To find GameScore stats, navigate to the Playercards page.
Introducing: GameScore, a “catch-all” statistic that gives a relative idea of how a player performed on any given night in one convenient metric.
The number is produced using a weighted formula that incorporates some statistics that are commonly found in box scores and some stats that some may consider fancy. This idea of a catch-all statistic is not original and has been attempted by many before myself. In particular, I’d like to mention the work by Dom Luszczyszyn (@domluszczyszyn ) who writes for hockey-graphs.com. Just as I gained inspiration from his work, he acknowledges the work by 538 that details the origin of a basketball gamescore and work by Bill James that details the origin of a baseball gamescore. My formula is similar to Dom's with one major difference: Dom’s formula is intentionally narrowed in scope to include only simple stats included in any box score with one exception (corsi) whereas my formula incorporates a few statistics from the advanced community in conjunction with the simple box score stats and excludes faceoff stats (unfairly favored centers). Neither my work nor his is inherently “better” but it is important to recognize the differences and understand the stories that these stats attempt to tell.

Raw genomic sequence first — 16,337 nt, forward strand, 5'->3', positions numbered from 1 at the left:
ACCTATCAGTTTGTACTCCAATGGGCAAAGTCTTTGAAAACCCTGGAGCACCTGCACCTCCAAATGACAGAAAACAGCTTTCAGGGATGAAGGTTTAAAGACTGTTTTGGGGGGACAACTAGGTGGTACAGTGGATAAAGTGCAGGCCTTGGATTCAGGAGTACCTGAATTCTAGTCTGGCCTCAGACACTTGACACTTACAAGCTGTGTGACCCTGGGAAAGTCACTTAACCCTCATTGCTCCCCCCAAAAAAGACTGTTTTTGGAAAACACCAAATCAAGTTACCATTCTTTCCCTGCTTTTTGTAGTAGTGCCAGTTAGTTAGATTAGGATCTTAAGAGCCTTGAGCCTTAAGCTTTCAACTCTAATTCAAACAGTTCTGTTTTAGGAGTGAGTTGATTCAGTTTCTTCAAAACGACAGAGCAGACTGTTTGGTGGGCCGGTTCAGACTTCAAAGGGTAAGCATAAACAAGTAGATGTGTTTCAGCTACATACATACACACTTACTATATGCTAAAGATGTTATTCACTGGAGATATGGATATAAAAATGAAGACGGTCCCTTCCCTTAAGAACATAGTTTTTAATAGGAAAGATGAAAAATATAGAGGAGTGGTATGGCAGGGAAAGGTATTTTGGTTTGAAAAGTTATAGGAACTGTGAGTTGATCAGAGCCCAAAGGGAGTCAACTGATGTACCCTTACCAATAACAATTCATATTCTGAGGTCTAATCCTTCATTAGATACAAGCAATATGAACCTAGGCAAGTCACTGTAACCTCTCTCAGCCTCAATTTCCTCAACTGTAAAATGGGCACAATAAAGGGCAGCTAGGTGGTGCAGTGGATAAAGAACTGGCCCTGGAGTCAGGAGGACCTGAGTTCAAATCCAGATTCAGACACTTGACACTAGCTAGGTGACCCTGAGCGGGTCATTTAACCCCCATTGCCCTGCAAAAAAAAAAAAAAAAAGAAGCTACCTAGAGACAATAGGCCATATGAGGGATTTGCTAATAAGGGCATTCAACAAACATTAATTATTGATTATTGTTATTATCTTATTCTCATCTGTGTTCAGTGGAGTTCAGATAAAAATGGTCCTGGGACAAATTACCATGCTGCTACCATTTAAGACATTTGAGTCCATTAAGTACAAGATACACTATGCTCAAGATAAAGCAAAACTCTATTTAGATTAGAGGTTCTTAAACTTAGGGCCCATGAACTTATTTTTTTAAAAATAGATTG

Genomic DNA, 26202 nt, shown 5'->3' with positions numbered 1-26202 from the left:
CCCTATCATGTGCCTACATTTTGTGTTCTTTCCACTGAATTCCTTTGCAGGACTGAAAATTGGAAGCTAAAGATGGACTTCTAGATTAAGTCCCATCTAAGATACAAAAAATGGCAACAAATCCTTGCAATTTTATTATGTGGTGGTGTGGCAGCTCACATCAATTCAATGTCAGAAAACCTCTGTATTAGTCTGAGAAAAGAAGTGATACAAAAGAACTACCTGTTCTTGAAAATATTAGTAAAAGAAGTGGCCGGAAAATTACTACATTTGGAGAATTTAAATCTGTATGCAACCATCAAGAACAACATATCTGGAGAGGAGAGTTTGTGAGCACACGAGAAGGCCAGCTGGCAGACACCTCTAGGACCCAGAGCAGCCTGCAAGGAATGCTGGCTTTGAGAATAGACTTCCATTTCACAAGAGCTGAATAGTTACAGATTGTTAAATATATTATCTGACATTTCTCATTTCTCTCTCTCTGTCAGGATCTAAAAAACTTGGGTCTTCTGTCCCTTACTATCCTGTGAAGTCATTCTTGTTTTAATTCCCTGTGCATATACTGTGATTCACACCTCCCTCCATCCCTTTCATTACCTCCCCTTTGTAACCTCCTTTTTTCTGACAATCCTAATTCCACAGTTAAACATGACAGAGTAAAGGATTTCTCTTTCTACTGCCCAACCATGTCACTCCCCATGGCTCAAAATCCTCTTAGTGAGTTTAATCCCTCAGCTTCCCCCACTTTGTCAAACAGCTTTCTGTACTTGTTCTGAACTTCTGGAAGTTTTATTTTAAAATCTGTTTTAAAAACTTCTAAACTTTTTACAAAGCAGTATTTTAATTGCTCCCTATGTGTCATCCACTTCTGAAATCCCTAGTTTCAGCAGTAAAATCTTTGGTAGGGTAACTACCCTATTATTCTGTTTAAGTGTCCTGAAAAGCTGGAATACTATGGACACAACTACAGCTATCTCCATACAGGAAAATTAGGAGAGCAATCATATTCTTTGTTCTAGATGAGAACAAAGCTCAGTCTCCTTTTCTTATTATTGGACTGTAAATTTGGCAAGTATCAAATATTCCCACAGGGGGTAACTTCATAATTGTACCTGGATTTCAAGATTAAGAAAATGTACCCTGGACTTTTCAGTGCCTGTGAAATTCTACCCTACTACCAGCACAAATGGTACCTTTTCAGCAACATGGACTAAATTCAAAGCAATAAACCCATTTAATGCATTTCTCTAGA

My GameScore metric uses 11 weighted stats to produce a final Y variable that I call "GameScore." There were two major decisions to be made when creating this metric: 1) What statistics to include and 2) How to assign weights.
I summarize both decisions in the chart below:
Perhaps the first thing you will notice is the color-coding. In my opinion, there are three tiers of statistics in the formula, separated by the degree to which they impact the game. To better distinguish these classes, I gave each one a color.
The first tier (blue) has 4 stats: Individual Goal Scored (Goal Scored by the Player Himself), Goal Differential (Goals For - Goals Against), Individual Primary Assist (Primary Assist Registered by Player Himself), and Individual Secondary Assist (Secondary Assist Registered by Player Himself). The most tangible way in which a player can affect the outcome of a game is to score a goal, therefore this stat receives the highest weight of 1.0. The next most influential way in which a game can be affected is by a player and his linemates outscoring their opponents while on the ice. Therefore, Goal Differential receives the next highest weighting of .75. Individual Goals are rated higher than Goal Differential because it is possible that a player may have little-to-no effect on a goal being scored by his linemates, but be credited with a Goal-For regardless. I want to reward a player who directly impacts the game over one who may benefit from talented linemates. Individual Primary and Secondary Assists receive the next highest weights at .70 and .60, respectively. They are the subordinates of goal-oriented stats because assists have a degree of separation from the actual goal scoring and therefore are not as impactful as the tally-maker.